Moments after the doctor leaves, the nurse reenters the room, a syringe in her hand. “Doctor Williams ordered something for nausea. This might make you a little sleepy, but it will help.” With a twist of her wrist, she connects the syringe to the tube running fluid into my arm. She pumps the plunger slowly. The sick feeling subsides, as my eyes grow heavier and finally close.
I wake to my body rocking back and forth. I open my eyes to see the nurse leaning over me. “Mrs. Landry, your husband’s results are in. Doctor Williams is on his way up.”
I sip water from my cup as I emerge from the medication-induced, sleepy haze. The water is warm, but not stale. It washes the sleep from my mouth, but does nothing to refresh the cottony dryness that lingers. The doctor enters, more quickly than the last time. He places black sheets onto a lighted board on the wall beyond the foot of my bed. He turns to me with the same look of concern as before.
“During the surgery, we found a tumor lodged in James’s brain.” The doctor points to a blob on the image. “A biopsy revealed that it is advanced stage cancer. Judging by the size…” his words blend together as I struggle to concentrate on what he is saying. A brain tumor?
“No,” I say, “James cannot have cancer. No, check again. Do another test.”
“We’ve done numerous tests. They all confirm this cancerous mass here,” he points to the blob again. “We believe we can remove the tumor, but we cannot estimate the damage that has already been done by the tumor and the trauma from the accident until he wakes up.”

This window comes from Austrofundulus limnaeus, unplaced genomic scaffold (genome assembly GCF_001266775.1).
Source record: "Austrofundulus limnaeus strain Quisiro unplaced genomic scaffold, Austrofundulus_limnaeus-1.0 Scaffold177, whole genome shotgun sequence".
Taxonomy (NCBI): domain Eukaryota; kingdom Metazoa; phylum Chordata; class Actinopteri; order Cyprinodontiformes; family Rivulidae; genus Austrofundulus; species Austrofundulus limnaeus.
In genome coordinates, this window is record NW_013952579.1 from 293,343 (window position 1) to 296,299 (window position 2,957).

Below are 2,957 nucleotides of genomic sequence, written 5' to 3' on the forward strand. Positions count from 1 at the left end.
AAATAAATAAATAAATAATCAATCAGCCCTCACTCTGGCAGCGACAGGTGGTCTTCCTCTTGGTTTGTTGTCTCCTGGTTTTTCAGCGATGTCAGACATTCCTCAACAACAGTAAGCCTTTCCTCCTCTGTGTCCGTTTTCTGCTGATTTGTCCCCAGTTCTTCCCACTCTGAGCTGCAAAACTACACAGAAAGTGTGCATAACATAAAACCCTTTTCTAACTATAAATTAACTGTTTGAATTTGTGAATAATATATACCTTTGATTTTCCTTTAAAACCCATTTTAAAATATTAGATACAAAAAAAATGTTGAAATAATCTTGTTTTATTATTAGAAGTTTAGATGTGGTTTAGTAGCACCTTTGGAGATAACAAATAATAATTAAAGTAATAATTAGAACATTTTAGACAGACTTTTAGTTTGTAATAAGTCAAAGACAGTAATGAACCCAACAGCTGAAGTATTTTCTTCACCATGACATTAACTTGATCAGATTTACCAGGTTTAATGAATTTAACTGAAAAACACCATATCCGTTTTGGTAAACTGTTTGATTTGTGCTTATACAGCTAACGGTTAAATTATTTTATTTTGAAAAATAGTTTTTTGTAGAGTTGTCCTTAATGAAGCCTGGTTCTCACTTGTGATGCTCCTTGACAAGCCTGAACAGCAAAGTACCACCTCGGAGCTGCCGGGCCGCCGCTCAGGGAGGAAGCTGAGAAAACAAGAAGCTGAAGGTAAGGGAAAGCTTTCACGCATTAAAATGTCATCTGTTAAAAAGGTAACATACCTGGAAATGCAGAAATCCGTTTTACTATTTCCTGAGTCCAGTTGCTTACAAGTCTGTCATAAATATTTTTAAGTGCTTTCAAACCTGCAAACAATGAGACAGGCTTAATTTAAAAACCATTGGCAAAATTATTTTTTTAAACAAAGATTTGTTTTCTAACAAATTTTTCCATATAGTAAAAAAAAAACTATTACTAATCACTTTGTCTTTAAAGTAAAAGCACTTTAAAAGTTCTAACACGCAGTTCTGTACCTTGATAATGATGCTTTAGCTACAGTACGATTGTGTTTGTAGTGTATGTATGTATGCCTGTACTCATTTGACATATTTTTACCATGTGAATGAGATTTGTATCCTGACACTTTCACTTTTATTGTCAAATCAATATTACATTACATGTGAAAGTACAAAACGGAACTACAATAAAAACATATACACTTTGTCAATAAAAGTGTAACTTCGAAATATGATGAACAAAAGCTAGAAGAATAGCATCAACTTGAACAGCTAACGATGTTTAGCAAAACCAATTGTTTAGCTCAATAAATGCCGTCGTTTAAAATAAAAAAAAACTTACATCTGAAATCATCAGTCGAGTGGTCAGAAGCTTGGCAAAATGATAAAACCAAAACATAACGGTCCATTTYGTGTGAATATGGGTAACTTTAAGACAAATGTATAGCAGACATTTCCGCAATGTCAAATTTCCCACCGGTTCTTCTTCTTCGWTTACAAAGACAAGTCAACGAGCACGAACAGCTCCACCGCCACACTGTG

He places another paper on the table with a pen. Words blur before my eyes as much as they blur in my head. I try to understand what the doctor wants me to do. I ask him to explain it again.
“The progression of the tumor could result in any combination of speech, motor, cognitive, and memory impairment. Chemotherapy has not proven to be successful at this stage, but is an option. The further it progresses, the faster it grows. I would estimate that, by the size of the mass, it would become fatal in a few months. Surgery is our best option and needs to happen as soon as possible to minimize the damage. I must tell you that the risk is very high due to the trauma from the accident.”
The tumor will kill him in a matter of months, but the surgery to remove it could kill him now. I stare at the wall until my vision blurs. I will my mind to present a picture of James that isn’t blurred by the shine of broken glass. What did he look like when he was laughing moments before the accident? What about last week? Last Year? I can’t make myself remember his face. If he dies, I’ll never see his face again. Thinking of my only hope, I initial and sign the yellow marks. “I can’t lose him,” I say, holding out the paper for the doctor. He takes it and turns, leaving out the door as quietly as he came.
The nurse returns to push medicine into my body. I close my eyes to the tumor, to the accident, to the throbbing in my head, and allow the medicine to take it all away.
I wake with golden light streaming into the room. My head feels clearer than the night before, but the throbbing remains. I press the call button on the bed rail for a nurse. A quiet ding sounds outside as a light illuminates outside my doorway. The nurse comes into my room and silences the page.
“I’ll let the doctor know you’re awake. He wanted to update you on your husband.”
“No, I just-” I stop when she leaves the room without hearing me; then I realize what she said. If I can see James, I can manage the pain for now. The doctor comes straight toward me when he enters the room.
“How are you feeling?” he asks, but doesn’t look at the machines or chart, only at me.
“My head hurts a little. Can I see James?” I push the table with the cup of water away from me and prepare to get up.
The doctor holds up a hand to stop me, “I’m sorry to say that your husband died in surgery last night as we attempted to remove the tumor.”